Appeals court seems poised to void part of sex trafficking law


A federal appeals court panel appears likely to strike down part of a law Congress overwhelmingly passed in 2018 to crack down on online advertising websites such as Backpage that were viewed as facilitating prostitution.

During arguments on Wednesday in a lawsuit brought by advocates for legalizing prostitution, a D.C. Circuit Court of Appeals panel expressed deep skepticism about the constitutionality of language in the anti-sex trafficking law that makes it a crime to operate a computer service with the intent to promote prostitution.

Two of the three judges on the panel, Patricia Millett and Harry Edwards, seemed inclined to rule that aspects of the statute known as the Fight Online Sex Trafficking Act and Stop Enabling Sex Traffickers Act, or FOSTA-SESTA, violate the First Amendment because it appears to criminalize efforts to legalize prostitution.

Millett and Edwards repeatedly tangled with a Justice Department attorney defending the law, Joseph Bush.

The Justice Department contends that the law simply criminalizes the use of a computer service to aid and abet prostitution, but Edwards and Millett said those words weren’t used in the relevant part of the new law and that it didn’t seem to require any concrete connection to prostitution.

“In my mind, it’s not an aiding-and-abetting law — we know how to write them when we want to,” said Edwards, an appointee of President Jimmy Carter. “This doesn’t look like anything that I understand to be an aiding-and-abetting law. … That immediately tells me the government’s got great concern that the statute, as actually written, has problems. So, let’s make it something that it’s not. … My view as someone preparing the case is you just made something up.”

Millett, who was appointed by President Barack Obama, said the law appeared to ban operating or owning a computer service and advocating for legalizing prostitution at the same time. She said it was akin to banning library owners from pushing to decriminalize prostitution.

“It’s operating a computer with a bad intent,” Millett said. “It says it is illegal to own the library with a bad intent … and the First Amendment is fine with that?”

Bush insisted that broad-based advocacy wasn’t covered by the law.

“We’re talking about the underlying criminal transaction, not the concept of prostitution as a whole,” the Justice Department attorney insisted during the argument session, which was scheduled for 40 minutes but ran about twice as long.

When Bush said he wasn’t certain whether Congress could ban owning a library while having the intent to promote prostitution, both of the panel’s Democratic appointees expressed surprise.

“It’s worrisome, isn’t it?” Millett said.

“I don’t know why you haven’t thought about it,” Edwards added.

Bush called the hypothetical “fanciful,” but both judges disagreed.

One possibility raised by Wednesday’s arguments was that the appeals court would rule that part of the law that bans use of computers to “promote” prostitution would be struck down, but that a prohibition on using computers to “facilitate” prostitution might be found to pass muster.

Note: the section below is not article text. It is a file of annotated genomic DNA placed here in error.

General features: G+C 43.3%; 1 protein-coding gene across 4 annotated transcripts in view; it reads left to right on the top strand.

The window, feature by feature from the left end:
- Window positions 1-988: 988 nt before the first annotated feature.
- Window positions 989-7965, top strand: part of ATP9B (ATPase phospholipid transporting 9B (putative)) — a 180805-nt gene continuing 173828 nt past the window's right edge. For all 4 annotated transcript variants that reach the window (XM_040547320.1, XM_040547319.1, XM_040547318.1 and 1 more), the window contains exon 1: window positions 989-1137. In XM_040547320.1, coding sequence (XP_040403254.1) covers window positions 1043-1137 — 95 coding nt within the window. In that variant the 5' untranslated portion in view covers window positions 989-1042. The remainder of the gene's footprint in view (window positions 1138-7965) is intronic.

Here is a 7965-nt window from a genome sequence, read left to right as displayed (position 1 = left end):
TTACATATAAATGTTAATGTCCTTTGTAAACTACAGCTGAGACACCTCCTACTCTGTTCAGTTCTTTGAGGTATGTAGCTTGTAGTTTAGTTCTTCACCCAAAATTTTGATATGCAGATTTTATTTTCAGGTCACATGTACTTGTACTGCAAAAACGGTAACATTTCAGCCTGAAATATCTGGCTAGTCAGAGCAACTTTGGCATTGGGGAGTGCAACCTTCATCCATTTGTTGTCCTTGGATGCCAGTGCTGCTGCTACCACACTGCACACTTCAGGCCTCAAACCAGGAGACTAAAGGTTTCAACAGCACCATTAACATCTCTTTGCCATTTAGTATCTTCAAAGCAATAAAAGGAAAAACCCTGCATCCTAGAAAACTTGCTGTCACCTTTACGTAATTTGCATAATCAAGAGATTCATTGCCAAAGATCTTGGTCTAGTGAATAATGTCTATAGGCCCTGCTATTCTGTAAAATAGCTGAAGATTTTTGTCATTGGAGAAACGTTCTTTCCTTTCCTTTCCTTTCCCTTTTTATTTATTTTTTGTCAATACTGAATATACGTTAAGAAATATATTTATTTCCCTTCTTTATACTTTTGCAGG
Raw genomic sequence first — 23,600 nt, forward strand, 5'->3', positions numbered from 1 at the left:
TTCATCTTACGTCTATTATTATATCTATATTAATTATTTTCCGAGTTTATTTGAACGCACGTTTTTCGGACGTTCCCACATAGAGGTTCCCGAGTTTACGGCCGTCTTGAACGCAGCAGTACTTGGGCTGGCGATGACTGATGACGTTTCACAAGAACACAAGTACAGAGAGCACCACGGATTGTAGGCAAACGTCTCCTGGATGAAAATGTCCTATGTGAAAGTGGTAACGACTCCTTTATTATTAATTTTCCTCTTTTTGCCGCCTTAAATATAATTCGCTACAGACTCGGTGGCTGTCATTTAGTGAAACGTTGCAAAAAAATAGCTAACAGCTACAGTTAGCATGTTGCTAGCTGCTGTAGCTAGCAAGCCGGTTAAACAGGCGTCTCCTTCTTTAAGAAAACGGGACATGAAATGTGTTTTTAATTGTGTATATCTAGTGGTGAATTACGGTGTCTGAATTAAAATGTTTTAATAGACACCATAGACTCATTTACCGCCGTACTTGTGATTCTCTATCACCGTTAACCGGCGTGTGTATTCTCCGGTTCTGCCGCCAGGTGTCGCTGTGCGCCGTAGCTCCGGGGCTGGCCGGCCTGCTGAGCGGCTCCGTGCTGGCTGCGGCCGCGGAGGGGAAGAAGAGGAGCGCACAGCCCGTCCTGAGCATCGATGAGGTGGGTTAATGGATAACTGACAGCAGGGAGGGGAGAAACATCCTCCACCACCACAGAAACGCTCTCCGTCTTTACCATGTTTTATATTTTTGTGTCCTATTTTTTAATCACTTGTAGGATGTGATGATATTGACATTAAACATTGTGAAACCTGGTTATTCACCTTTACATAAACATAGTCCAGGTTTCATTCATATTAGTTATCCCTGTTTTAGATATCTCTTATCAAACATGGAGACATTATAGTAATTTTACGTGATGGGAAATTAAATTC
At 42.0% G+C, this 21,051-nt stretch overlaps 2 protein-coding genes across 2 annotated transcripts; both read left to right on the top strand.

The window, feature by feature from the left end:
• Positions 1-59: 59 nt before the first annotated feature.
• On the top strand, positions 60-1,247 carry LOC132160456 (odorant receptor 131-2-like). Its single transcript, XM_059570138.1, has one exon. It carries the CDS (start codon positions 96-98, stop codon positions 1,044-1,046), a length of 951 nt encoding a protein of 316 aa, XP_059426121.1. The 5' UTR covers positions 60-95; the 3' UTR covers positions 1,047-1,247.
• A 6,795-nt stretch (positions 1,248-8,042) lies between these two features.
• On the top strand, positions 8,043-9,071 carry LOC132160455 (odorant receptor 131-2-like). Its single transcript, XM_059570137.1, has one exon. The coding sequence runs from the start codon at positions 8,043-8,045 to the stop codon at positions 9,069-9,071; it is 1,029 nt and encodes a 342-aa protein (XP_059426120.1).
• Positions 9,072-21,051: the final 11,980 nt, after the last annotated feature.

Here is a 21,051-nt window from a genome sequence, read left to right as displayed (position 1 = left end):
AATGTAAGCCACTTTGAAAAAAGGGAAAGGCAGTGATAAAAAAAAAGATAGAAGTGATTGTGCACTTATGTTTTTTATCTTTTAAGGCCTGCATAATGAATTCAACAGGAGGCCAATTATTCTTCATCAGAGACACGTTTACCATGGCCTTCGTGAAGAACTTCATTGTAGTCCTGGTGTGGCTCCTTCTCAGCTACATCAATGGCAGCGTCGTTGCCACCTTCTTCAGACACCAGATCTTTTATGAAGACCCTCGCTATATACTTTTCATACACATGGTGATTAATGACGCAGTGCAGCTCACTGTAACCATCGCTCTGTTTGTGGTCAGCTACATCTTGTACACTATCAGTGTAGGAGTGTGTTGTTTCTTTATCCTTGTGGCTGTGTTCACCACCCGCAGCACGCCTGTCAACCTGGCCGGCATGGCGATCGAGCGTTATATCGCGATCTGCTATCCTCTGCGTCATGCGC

The third judge on the panel, Justin Walker, seemed more open to the narrow reading of the statute the government was proposing.

“Backpage wasn’t running the prostitution business. It was the board — the equivalent of a bulletin board for sex traffickers to advertise,” he said.

Walker, an appointee of President Donald Trump, also suggested that existing federal laws banning travel with the intent of promoting prostitution arguably implicated the constitutional right to travel, but they have been found constitutional.

Millett, however, noted that those laws focus on transporting other people.

The lawsuit the court took up on Wednesday was filed by Human Rights Watch, the Internet Archive and the Woodhull Freedom Foundation, which says it advocates for “sexual freedom.” Many internet companies also opposed the law, but their lobbying efforts fell short in the wake of arguments that online sites like Backpage were facilitating prostitution, including in some cases sexual trafficking of children and teenagers.

A lawyer for the groups and individuals challenging the law, Robert Corn-Revere, emphasized on Wednesday that the statute was broad enough to cover many kinds of computer operators.

“FOSTA is not limited to classified advertising … and it’s not limited to bad-actor websites,” he told the appeals court.

Passage of the law followed a lengthy investigation of Backpage by a Senate subcommittee led by Sens. Rob Portman (R-Ohio) and Claire McCaskill (D-Mo.), and wrangling with the firm over access to its records.

Less than a month after FOSTA-SESTA passed, the Justice Department announced the seizure of the Backpage website and the indictment of seven current and former leaders of the company. It also said that co-founder Carl Ferrer pleaded guilty to sex trafficking and was cooperating with prosecutors.

After long delays due in part to the Covid pandemic, six Backpage officials went to trial in 2021 in federal court in Arizona, but the judge declared a mistrial after prosecutors allegedly defied her instructions about limits on their case.

The criminal case is expected to go before a new jury in June of this year.

You May Also Like